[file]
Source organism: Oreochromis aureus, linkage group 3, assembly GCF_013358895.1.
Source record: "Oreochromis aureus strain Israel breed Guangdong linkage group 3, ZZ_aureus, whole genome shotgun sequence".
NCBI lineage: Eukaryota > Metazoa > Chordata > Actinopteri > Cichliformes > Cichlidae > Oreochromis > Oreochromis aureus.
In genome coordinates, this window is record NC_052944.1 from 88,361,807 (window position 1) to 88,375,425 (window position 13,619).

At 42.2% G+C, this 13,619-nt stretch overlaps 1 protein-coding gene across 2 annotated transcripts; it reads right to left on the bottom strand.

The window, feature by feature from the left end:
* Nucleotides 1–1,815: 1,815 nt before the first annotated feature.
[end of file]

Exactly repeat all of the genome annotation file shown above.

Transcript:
Source organism: Oreochromis aureus, linkage group 3, assembly GCF_013358895.1.
Source record: "Oreochromis aureus strain Israel breed Guangdong linkage group 3, ZZ_aureus, whole genome shotgun sequence".
NCBI lineage: Eukaryota > Metazoa > Chordata > Actinopteri > Cichliformes > Cichlidae > Oreochromis > Oreochromis aureus.
In genome coordinates, this window is record NC_052944.1 from 88,361,807 (window position 1) to 88,375,425 (window position 13,619).

At 42.2% G+C, this 13,619-nt stretch overlaps 1 protein-coding gene across 2 annotated transcripts; it reads right to left on the bottom strand.

The window, feature by feature from the left end:
* Nucleotides 1–1,815: 1,815 nt before the first annotated feature.